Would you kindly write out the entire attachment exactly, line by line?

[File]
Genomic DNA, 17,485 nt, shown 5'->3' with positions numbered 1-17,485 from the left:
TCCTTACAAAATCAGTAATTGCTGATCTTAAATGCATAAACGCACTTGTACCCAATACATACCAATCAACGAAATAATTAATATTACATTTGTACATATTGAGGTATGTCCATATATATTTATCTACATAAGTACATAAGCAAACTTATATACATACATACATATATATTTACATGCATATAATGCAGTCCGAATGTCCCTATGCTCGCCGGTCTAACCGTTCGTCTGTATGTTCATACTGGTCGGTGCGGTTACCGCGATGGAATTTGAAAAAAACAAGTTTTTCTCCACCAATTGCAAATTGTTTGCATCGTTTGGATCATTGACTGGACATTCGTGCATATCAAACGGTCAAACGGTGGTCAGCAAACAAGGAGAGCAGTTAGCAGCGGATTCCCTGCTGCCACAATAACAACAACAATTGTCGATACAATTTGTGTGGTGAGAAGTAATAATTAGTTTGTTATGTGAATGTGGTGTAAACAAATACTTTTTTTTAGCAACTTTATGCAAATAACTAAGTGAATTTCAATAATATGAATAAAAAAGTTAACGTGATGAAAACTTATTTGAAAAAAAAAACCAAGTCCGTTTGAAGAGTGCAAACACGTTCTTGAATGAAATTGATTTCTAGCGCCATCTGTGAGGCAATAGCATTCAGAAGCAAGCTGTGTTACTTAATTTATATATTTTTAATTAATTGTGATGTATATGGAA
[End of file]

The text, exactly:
Genomic DNA, 17,485 nt, shown 5'->3' with positions numbered 1-17,485 from the left:
TCCTTACAAAATCAGTAATTGCTGATCTTAAATGCATAAACGCACTTGTACCCAATACATACCAATCAACGAAATAATTAATATTACATTTGTACATATTGAGGTATGTCCATATATATTTATCTACATAAGTACATAAGCAAACTTATATACATACATACATATATATTTACATGCATATAATGCAGTCCGAATGTCCCTATGCTCGCCGGTCTAACCGTTCGTCTGTATGTTCATACTGGTCGGTGCGGTTACCGCGATGGAATTTGAAAAAAACAAGTTTTTCTCCACCAATTGCAAATTGTTTGCATCGTTTGGATCATTGACTGGACATTCGTGCATATCAAACGGTCAAACGGTGGTCAGCAAACAAGGAGAGCAGTTAGCAGCGGATTCCCTGCTGCCACAATAACAACAACAATTGTCGATACAATTTGTGTGGTGAGAAGTAATAATTAGTTTGTTATGTGAATGTGGTGTAAACAAATACTTTTTTTTAGCAACTTTATGCAAATAACTAAGTGAATTTCAATAATATGAATAAAAAAGTTAACGTGATGAAAACTTATTTGAAAAAAAAAACCAAGTCCGTTTGAAGAGTGCAAACACGTTCTTGAATGAAATTGATTTCTAGCGCCATCTGTGAGGCAATAGCATTCAGAAGCAAGCTGTGTTACTTAATTTATATATTTTTAATTAATTGTGATGTATATGGAA